The Case for a “Green BRAC” (Marcellus Policy Analysis)

By Nick Cleveland-Stout, Spring 2021 Marcellus Policy Fellow

There are several reasons to support another round of Base Realignment and Closure (BRAC). BRAC increases savings. Though there are overhead costs, the previous 5 rounds of BRAC combined save around $13 billion annually. BRAC also reduces the excess capacity of the military. The Department of Defense (DoD) estimates their excess capacity is about 20-25%, which is partially why there is broad support for BRAC among the defense community. By reducing excess capacity and increasing savings, BRAC makes the military more efficient and cost-effective. Savings and military efficiency are both important considerations for another round of BRAC, but there should be another one: the environment. 

Environmental remediation is a precondition to economic redevelopment. In past rounds of BRAC, the Pentagon has allowed some former bases to lie fallow because of high environmental remediation costs, meaning some military communities see no economic benefit to their local base closing. However, allowing a base to lie fallow isn’t an effective strategy for properties rife with “forever chemicals” such as per and polyfluoroalkyl substances, which can end up contaminating the groundwater of nearby communities over time. Instead of allowing properties to sit fallow, former bases should be encouraged to remediate, redevelop, and repeat. If a base is selected for a round of BRAC, DoD will be incentivized to remediate that base until it is fit for a deed transfer. Then, the land can be redeveloped for future economic use by the local military community, as has been done in previous rounds of BRAC. To incorporate environmental considerations into the BRAC process and improve cleanup processes and transparency more broadly, Congress should do the following:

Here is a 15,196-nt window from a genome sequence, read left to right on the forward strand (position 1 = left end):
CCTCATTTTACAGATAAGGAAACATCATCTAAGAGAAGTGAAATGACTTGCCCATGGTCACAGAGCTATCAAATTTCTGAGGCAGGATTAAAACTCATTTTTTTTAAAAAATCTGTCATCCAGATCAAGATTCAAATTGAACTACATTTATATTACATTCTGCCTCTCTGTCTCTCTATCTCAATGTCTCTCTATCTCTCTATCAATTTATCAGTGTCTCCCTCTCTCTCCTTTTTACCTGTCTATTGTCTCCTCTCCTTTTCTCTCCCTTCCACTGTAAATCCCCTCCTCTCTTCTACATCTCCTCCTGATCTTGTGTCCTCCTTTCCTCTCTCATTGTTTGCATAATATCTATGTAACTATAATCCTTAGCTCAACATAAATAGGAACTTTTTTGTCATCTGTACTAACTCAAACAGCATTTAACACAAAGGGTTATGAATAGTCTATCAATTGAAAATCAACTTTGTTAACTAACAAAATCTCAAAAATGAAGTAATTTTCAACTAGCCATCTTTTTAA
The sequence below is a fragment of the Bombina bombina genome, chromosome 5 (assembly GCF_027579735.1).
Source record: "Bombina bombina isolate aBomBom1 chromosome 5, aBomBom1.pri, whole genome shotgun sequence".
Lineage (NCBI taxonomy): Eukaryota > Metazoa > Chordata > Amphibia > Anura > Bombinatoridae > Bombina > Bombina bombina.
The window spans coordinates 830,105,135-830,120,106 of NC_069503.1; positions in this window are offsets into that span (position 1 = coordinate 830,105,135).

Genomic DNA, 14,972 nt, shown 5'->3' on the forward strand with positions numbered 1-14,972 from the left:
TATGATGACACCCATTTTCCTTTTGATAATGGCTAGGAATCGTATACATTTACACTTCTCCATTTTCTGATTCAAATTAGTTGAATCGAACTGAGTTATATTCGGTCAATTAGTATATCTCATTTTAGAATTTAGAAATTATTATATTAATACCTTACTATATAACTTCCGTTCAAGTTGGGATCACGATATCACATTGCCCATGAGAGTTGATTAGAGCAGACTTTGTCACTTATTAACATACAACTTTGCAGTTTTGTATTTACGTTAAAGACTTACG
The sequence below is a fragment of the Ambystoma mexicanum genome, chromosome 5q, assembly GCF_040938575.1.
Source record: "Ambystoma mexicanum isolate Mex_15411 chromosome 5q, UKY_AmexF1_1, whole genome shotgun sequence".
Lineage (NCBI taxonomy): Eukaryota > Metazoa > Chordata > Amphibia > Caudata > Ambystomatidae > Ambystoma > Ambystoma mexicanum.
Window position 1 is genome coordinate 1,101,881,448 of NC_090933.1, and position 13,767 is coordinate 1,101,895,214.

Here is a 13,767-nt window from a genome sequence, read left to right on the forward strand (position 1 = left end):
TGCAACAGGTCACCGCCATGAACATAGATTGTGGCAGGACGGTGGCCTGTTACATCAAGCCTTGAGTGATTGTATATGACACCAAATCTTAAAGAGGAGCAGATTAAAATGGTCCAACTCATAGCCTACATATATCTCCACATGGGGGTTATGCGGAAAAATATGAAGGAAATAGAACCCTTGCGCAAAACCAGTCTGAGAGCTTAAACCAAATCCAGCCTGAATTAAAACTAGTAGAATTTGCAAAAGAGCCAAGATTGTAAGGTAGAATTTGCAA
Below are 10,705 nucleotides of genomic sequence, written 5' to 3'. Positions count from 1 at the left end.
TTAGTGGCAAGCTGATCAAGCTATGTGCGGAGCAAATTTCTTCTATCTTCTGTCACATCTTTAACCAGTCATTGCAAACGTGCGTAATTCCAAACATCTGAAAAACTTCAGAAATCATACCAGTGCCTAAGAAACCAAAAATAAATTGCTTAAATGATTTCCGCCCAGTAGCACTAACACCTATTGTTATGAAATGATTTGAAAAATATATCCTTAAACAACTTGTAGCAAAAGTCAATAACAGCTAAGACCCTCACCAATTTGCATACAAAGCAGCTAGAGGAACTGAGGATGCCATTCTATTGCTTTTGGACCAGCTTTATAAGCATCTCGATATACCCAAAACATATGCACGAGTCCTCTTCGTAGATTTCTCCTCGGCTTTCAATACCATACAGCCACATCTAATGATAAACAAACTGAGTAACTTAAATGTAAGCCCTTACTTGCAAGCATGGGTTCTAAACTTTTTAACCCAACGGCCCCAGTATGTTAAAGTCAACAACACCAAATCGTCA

1. Consider both environment and savings as secondary criteria, behind military value, for future rounds of BRAC 
  2. Expand the scope of Environmental Condition of Property Reports (ECPs) to include cleanup estimates and measure net known pollutants for each base to better inform the BRAC process 
  3. Create a schedule to begin funding cleanup over time while keeping to the relatively same level of defense spending
  4. Establish a property tax for installations the DoD decides to keep after they are closed to incentivize the Pentagon to remediate and redevelop the property 
  5. Provide further funding to both the Resource Conservation and Recovery Act (RCRA) and the Comprehensive Environmental Response, Conservative, and Liability Act (CERCLA/Superfund)
  6. Designate per- and polyfluoroalkyl (PFAS) chemicals a hazardous substance to bring them into the CERCLA framework